|S E A R C H D V D B e a v e r|
Strange Invaders [Blu-ray]
(Michael Laughlin, 1983)
Review by Gary Tooze
Theatrical: Lone Wolf McQuade Associates
Video: Twilight Time
Region: FREE (as verified by the Oppo Blu-ray player)
Disc Size: 26,426,476,943 bytes
Feature Size: 25,684,279,296 bytes
Video Bitrate: 29.99 Mbps
Case: Transparent Blu-ray case
Release date: October, 2015
Aspect ratio: 2.35:1
Resolution: 1080p / 23.976 fps
Video codec: MPEG-4 AVC Video
DTS-HD Master Audio English 1074 kbps 1.0 / 48 kHz / 1074 kbps / 24-bit (DTS Core: 1.0 / 48 kHz / 768 kbps / 24-bit)
DTS-HD Master Audio English 1951 kbps 2.0 / 48 kHz / 1951
kbps / 24-bit (DTS Core: 2.0 / 48 kHz / 1509 kbps / 24-bit)
DTS-HD Master Audio English 1405 kbps 2.0 / 48 kHz / 1405
kbps / 24-bit (DTS Core: 2.0 / 48 kHz / 768 kbps / 24-bit)
• English (SDH), None
•Audio Commentary with Director Michael Laughlin and Writer William Condon
• Isolated Score Track
• Original Theatrical Trailer (1:26)
• Liner notes by Julie Kirgo
Limited to 3,000 Copies!
Description: Michael Laughlin directs Strange Invaders (1983), an affectionate homage to science fiction/alien takeover films of the 1950s that stars Paul Le Mat as a university professor searching for his ex-wife (Diana Scarwid), who seems to have disappeared while visiting her hometown of Centerville, Illinois. In fact, the place turns out to be a hotbed of aliens, in place since the Fifties and weirdly unaware of how the outside world has changed. Also starring Nancy Allen as a helpful journalist, and a lively supporting cast including Michael Lerner, Louise Fletcher, Wallace Shawn, Fiona Lewis, and period icon June Lockhart.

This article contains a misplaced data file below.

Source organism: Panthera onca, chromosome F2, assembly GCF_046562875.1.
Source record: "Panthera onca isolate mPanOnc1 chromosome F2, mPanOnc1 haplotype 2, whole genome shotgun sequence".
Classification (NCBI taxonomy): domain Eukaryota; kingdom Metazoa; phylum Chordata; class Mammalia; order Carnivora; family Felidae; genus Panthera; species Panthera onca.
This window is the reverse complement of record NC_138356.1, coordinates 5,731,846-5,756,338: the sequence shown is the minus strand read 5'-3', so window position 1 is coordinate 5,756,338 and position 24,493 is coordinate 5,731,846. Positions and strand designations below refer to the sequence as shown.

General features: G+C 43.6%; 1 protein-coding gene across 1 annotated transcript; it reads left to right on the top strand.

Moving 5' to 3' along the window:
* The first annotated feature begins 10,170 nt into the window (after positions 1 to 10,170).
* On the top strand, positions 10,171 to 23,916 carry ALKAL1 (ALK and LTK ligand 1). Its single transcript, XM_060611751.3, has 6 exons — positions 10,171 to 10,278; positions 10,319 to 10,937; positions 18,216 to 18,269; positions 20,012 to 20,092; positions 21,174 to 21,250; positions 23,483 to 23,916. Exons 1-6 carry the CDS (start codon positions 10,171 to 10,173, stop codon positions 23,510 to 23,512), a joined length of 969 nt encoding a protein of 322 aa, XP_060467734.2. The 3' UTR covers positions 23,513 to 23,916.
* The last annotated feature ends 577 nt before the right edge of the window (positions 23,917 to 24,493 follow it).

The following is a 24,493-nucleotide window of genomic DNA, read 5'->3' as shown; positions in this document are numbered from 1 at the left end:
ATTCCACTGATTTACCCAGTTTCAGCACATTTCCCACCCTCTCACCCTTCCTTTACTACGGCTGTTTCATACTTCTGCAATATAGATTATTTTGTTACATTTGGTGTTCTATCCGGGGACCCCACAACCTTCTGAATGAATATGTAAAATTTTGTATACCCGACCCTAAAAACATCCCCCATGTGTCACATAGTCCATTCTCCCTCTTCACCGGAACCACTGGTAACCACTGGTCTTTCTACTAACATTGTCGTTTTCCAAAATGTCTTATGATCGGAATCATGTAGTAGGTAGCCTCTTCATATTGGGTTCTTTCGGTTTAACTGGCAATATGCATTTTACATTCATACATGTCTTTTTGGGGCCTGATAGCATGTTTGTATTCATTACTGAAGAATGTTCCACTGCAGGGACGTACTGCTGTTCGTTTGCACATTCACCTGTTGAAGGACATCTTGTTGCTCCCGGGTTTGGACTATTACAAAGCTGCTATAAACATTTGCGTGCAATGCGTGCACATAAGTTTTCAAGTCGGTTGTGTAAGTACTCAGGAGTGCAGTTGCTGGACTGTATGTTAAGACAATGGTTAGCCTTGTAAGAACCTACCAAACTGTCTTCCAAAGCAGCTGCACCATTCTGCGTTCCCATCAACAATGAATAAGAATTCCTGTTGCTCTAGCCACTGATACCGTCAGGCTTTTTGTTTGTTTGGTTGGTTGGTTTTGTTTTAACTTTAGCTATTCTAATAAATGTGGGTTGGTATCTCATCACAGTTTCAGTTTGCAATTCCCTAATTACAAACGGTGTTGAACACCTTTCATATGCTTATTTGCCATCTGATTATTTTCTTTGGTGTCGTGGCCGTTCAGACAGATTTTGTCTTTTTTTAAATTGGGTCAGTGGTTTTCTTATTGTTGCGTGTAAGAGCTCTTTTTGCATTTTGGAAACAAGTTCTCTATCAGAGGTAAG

In this subtly humorous, alien-invasion film by Michael Laughlin, who co-wrote the screenplay with William Condon, the aliens infiltrate a small Midwestern town in 1958 and beam the "spirits" of several of the townspeople up to their spacecraft in little blue bubbles, while they settle into the bodies of their new farm personae. But Margaret (Diana Scarwid), one of their number, leaves for life and marriage in New York and has a daughter Elizabeth by her earthling husband Charles Bigelow (Paul LeMat), a professor. After two decades or so go by, the aliens opt for returning to their home planet, but they have to first go to the city dressed as farmers and round up Margaret and her daughter. Soon Charles figures out what is going on with the help of the tough, optimistic Betty Walker (Nancy Allen), a reporter for a tabloid paper, and the two head to the town where it all started. The light contrast between the bucolic '50s and the street-wise '80s gives way to a few shocking scenes of repugnant aliens in transformation with formidable special effects.Excerpt from MRQE located HERE